While studying various procedures in learning, such as classical and operant
conditioning, some scientists have questioned the role of artificial laboratory models and
have thus assumed a more ecological perspective in understanding the learning process.
Some behaviors that are more complex than Pavlov's simple reflexes appear to require no
learning at all, such as beavers building dams or birds building nests. Other behaviors
appear to be extremely easy or difficult for a given species to learn (Seligman, 1970).
Still other behaviors can be demonstrated to develop, and sometimes very quickly or
easily (Seligman, 1971), with some developing at any time while other developing only
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Reasoning much as the ethologists might,
Seligman also asserts that in addition to preparedness there are certain biological
constraints in the pigeon's natural environment and physiology that make a pigeon's use
of its beak more successful for finding food by pecking than by pulling. Seligman's
concept of behavioral preparedness thus includes the notion that an organism can be
prepared, unprepared and even contra-prepared for learning a specific form of behavior.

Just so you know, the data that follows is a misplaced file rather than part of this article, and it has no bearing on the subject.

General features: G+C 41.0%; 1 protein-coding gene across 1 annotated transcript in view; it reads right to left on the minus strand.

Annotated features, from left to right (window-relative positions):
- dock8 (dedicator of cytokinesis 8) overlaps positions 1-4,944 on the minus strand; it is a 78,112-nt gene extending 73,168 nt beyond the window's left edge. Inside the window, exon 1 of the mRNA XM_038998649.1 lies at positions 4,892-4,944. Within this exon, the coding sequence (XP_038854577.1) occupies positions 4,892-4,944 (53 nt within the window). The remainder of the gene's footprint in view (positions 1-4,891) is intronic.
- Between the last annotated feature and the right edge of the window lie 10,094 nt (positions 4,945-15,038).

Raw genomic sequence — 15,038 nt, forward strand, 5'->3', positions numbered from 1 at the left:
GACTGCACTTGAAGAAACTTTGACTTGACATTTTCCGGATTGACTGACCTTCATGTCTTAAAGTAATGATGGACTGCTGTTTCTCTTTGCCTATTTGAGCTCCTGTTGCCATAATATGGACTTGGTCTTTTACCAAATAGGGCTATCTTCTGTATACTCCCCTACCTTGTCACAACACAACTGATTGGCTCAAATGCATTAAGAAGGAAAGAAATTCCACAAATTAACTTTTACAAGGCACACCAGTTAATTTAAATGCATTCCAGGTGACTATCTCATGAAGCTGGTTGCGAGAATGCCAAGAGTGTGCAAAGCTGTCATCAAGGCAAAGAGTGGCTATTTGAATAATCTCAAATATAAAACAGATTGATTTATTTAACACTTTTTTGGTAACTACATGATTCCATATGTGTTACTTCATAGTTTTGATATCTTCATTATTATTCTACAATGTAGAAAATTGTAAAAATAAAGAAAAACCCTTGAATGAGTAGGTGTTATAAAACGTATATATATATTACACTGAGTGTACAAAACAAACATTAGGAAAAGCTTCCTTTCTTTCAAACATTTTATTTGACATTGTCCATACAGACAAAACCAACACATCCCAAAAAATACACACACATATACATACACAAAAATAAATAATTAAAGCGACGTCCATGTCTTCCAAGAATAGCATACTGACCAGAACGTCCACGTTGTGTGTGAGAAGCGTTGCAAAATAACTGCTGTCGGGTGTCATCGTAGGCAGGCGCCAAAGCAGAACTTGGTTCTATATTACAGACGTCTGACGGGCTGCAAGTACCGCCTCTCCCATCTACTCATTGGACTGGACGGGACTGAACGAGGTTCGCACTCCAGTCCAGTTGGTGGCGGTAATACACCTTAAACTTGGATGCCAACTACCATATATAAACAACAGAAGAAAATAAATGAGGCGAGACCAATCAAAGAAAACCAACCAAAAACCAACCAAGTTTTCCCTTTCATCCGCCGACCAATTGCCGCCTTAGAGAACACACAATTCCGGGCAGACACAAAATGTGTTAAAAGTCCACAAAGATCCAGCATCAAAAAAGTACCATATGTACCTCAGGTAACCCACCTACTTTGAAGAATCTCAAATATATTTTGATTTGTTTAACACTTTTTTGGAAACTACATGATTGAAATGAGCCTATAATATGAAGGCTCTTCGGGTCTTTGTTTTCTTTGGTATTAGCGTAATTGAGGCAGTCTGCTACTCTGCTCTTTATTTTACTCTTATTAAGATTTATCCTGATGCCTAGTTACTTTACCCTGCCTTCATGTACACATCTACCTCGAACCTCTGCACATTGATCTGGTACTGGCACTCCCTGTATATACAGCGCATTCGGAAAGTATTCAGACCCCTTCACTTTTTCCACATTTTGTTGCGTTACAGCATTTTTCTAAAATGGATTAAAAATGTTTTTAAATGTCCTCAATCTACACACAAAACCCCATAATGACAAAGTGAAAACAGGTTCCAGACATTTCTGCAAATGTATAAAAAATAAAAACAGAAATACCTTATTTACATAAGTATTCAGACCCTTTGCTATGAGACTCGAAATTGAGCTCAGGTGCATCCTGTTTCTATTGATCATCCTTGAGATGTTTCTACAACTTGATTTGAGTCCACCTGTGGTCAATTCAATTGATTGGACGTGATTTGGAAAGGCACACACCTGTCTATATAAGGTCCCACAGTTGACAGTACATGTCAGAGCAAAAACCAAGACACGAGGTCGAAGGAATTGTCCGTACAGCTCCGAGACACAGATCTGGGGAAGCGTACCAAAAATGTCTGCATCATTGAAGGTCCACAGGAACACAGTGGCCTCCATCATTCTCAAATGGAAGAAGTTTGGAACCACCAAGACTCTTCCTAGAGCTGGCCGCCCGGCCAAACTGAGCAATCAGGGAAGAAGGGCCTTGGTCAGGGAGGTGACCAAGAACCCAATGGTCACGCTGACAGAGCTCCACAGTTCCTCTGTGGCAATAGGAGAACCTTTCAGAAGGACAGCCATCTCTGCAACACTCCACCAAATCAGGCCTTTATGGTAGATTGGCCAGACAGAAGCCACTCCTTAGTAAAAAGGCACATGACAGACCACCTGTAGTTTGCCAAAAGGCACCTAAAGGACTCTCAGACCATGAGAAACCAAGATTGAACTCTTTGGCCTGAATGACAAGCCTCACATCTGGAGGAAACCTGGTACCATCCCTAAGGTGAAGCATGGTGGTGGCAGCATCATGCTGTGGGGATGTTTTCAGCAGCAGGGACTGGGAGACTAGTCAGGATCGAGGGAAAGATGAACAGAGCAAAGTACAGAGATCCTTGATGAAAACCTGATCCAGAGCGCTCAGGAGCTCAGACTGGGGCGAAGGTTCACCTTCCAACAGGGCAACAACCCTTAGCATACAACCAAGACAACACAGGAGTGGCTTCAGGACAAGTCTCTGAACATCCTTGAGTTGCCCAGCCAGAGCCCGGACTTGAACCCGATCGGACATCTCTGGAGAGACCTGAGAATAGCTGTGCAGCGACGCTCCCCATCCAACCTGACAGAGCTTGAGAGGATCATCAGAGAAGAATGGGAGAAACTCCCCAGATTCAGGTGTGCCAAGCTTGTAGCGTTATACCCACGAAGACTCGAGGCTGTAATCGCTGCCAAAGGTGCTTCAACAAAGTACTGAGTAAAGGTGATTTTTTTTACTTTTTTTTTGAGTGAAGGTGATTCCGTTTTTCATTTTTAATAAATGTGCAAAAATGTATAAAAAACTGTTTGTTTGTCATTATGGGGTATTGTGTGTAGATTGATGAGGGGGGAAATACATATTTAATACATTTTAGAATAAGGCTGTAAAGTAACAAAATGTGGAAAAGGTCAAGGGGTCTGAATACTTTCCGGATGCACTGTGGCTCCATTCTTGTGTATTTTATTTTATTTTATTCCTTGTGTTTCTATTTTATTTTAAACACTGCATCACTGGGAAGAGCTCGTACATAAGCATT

Another ecologically effected learning phenomenon is bait shyness, or
conditioned taste aversion. For example, Garcia and his colleagues (Garcia, Kimeldorf,
Hunt, |_2 Davies, 1956; Garcia, McGowan, |_2 Green, 1972) found that a rat stops eating
a given type of food if it later experiences nausea. In other experiments thirsty rats were
given saccharin-sweetened water to drink. All animals were presented combinations of
external stimuli that accompanied their drinking. These stimuli included a click and a
flash of light as well as the taste of saccharin-flavored water each time the rat licked at
the water dispenser. One group of Garcia's rats received a painful shock after the
presentation of the click, the light and the water independently. The other group of rats
received X-irradiation that would elicit nausea after experiencing each of the stimuli
When Garcia tested for associations, he made a surprising discovery. The rats that
were given the shock after each of the stimuli displayed aversion only to the click and the
light, not to the flavored water. Those rats that received x-rays after each stimulus onlydisplayed aversion to the flavored water and not to the click or the light. Garcia
concluded that organisms are biologically predisposed to develop certain associations
between stimuli and that these take precedence over other relations. The rats in his study
were prepared for the association between click/light and shock as well as taste and
nausea. These associations are successful for survival in the natural environment and are
easier to make because the organism is biologically constrained...